Ukraine says its troops advance towards Izium as fighting rages in Donbas

AFP

Ukraine reported intense Russian shelling across the frontlines on Tuesday as both sides traded blame for the weekend strike on the Zaporizhzhia nuclear complex which triggered international concern about a potential atomic disaster.

Heavy fighting was reported in frontline towns near the eastern city of Donetsk, where Ukrainian officials said Russian troops were launching waves of attacks as they try to seize control of the industrialised Donbas region.

"The situation in the region is tense - shelling is constant throughout the front line... The enemy is also using air strikes a great deal," Donetsk regional Governor Pavlo Kyrylenko told Ukrainian television.

"The enemy is having no success. Donetsk region is holding."

Around Kharkiv in the northeast, Ukrainian troops captured the town of Dovhenke from Russian occupiers and were advancing towards Izium, Ukrainian Presidential adviser Oleksiy Arestovych said in a video posted on YouTube.

"The situation is very interesting. Ukraine's forces are moving very successfully. Attempts by Russia to regain lost ground were not successful. Ukraine may end up encircling them," he said.

In the southeast, the key Antonovskyi bridge over the Dnipro river in Kherson region was targeted again by Ukrainian forces trying to disrupt Russian supply lines.

Yuri Sobolevsky, deputy head of Kherson regional council ousted by Russian occupation forces, said on Telegram the bridge had been seriously damaged after "overnight actions".

Reuters was unable to verify the reports.

US Under Secretary of Defense for Policy Colin Kahl on Monday said Russia had suffered between 70,000 and 80,000 casualties, either killed or wounded, since its invasion of Ukraine began on February 24. Russia calls the war a "special military operation".

NUCLEAR PLANT

United Nations chief Antonio Guterres on Monday called any attack on a nuclear plant "suicidal" and demanded U.N. nuclear inspectors be given access to Zaporizhzhia, the largest nuclear power complex of its kind in Europe.

Russia's invading forces seized the southern Ukrainian region containing Zaporizhzhia in March, when the site was struck without damage to its reactors. The area, including the city of Kherson, is now the target of a Ukrainian counter-offensive.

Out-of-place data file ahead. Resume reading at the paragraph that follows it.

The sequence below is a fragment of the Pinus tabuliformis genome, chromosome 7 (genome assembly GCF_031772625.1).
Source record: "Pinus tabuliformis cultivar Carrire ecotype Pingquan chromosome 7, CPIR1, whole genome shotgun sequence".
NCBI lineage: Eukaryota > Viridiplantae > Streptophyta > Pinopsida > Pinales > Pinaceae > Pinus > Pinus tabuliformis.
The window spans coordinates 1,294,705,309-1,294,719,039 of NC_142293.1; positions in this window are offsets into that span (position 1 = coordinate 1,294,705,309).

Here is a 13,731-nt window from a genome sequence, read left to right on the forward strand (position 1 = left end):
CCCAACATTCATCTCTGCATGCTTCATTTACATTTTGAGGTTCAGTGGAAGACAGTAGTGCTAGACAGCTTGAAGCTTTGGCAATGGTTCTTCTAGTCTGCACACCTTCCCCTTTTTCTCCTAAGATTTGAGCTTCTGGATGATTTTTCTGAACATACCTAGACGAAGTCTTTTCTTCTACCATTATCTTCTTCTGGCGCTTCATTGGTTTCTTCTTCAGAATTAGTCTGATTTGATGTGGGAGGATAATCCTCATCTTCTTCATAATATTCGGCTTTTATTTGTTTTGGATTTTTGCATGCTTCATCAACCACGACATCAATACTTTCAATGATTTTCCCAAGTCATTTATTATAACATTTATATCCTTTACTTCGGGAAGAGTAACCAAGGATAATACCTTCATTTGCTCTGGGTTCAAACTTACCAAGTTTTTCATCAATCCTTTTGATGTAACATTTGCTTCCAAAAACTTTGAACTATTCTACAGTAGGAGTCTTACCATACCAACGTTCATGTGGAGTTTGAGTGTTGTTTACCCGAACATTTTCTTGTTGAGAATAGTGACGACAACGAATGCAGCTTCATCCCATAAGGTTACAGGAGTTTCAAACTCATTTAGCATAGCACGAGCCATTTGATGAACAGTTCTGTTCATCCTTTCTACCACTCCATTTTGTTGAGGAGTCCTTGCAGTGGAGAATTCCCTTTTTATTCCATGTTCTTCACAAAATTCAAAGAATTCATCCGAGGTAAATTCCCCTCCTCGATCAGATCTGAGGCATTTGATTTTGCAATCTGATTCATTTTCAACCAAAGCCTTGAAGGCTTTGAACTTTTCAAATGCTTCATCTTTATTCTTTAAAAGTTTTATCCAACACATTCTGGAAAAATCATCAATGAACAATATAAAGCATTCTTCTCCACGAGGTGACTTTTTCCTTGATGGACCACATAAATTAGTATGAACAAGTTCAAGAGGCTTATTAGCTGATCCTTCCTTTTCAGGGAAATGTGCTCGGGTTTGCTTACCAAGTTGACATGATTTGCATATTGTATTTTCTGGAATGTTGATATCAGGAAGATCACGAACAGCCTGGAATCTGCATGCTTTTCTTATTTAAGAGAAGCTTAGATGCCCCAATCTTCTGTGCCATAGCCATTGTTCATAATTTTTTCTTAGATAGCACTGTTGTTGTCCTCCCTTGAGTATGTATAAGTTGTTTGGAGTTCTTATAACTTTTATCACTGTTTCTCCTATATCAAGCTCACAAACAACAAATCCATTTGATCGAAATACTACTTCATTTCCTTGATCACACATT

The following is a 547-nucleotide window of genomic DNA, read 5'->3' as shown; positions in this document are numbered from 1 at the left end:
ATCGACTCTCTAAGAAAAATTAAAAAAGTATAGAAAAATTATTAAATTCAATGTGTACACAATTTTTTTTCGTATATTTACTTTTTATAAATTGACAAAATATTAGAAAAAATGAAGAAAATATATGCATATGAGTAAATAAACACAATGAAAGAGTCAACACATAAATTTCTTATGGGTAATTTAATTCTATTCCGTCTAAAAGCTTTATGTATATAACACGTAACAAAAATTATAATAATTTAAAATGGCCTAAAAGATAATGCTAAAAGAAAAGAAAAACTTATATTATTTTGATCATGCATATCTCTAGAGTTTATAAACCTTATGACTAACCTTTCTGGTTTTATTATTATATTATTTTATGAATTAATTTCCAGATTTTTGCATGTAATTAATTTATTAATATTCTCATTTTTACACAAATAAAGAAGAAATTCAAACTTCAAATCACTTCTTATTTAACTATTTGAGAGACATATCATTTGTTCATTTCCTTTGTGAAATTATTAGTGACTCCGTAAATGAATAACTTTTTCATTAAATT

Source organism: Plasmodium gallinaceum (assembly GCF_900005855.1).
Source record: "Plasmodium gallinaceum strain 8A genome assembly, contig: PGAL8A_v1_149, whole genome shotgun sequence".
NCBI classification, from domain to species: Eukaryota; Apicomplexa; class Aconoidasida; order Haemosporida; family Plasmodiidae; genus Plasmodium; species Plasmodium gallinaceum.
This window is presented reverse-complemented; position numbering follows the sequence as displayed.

Ukraine appealed for the area around the complex to be demilitarised and for the International Atomic Energy Agency, the UN's nuclear watchdog, to be let in. Russia said it too favoured an IAEA visit, which it accused Ukraine of blocking. 

Both sides blamed the other for weekend attacks around the complex, which is still being run by Ukrainian technicians. Ukraine said three radiation sensors were damaged and two workers injured by shrapnel.

Petro Kotin, head of Ukraine's state nuclear power company Energoatom, said 500 Russian soldiers and 50 pieces of heavy machinery, including tanks, trucks and armoured infantry vehicles were at the site. 

He called for peacekeepers to run the plant, and warned of the risk of shells hitting the plant's six containers of highly radioactive spent nuclear fuel.

Russia's defence ministry said Ukrainian attacks had damaged power lines servicing the plant and forced it to reduce output by two of its six reactors to "prevent disruption". 

Reuters could not independently verify either side's account.

In an evening video shared online, Ukrainian President Volodymyr Zelenskiy called for new Western sanctions on Russia's nuclear industry "for creating the threat of a nuclear disaster".

Dr Mark Wenman, a nuclear expert at Imperial College London, played down the risk of a major incident, saying the Zaporizhzhia reactors were relatively robust and the spent fuel well protected.

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